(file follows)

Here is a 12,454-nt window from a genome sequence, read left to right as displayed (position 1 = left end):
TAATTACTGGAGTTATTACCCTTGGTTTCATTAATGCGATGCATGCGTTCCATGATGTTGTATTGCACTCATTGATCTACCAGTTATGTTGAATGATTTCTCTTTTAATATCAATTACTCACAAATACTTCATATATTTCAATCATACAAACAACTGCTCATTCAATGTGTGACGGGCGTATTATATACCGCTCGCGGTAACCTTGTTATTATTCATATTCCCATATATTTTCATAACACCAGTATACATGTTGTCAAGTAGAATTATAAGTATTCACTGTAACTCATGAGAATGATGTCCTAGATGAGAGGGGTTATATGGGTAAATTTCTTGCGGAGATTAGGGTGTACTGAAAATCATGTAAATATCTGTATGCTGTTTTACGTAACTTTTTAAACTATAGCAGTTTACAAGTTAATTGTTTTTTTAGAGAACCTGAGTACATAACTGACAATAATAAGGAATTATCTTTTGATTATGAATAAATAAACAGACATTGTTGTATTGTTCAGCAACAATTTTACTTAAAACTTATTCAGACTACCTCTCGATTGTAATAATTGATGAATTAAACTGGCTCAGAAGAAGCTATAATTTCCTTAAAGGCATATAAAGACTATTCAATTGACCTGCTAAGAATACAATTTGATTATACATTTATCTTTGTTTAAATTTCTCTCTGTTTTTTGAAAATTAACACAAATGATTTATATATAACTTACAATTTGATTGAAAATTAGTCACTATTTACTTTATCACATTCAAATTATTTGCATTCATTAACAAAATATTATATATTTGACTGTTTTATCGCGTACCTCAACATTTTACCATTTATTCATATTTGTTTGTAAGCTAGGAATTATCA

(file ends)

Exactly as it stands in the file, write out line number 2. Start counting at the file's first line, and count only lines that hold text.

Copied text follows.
TAATTACTGGAGTTATTACCCTTGGTTTCATTAATGCGATGCATGCGTTCCATGATGTTGTATTGCACTCATTGATCTACCAGTTATGTTGAATGATTTCTCTTTTAATATCAATTACTCACAAATACTTCATATATTTCAATCATACAAACAACTGCTCATTCAATGTGTGACGGGCGTATTATATACCGCTCGCGGTAACCTTGTTATTATTCATATTCCCATATATTTTCATAACACCAGTATACATGTTGTCAAGTAGAATTATAAGTATTCACTGTAACTCATGAGAATGATGTCCTAGATGAGAGGGGTTATATGGGTAAATTTCTTGCGGAGATTAGGGTGTACTGAAAATCATGTAAATATCTGTATGCTGTTTTACGTAACTTTTTAAACTATAGCAGTTTACAAGTTAATTGTTTTTTTAGAGAACCTGAGTACATAACTGACAATAATAAGGAATTATCTTTTGATTATGAATAAATAAACAGACATTGTTGTATTGTTCAGCAACAATTTTACTTAAAACTTATTCAGACTACCTCTCGATTGTAATAATTGATGAATTAAACTGGCTCAGAAGAAGCTATAATTTCCTTAAAGGCATATAAAGACTATTCAATTGACCTGCTAAGAATACAATTTGATTATACATTTATCTTTGTTTAAATTTCTCTCTGTTTTTTGAAAATTAACACAAATGATTTATATATAACTTACAATTTGATTGAAAATTAGTCACTATTTACTTTATCACATTCAAATTATTTGCATTCATTAACAAAATATTATATATTTGACTGTTTTATCGCGTACCTCAACATTTTACCATTTATTCATATTTGTTTGTAAGCTAGGAATTATCA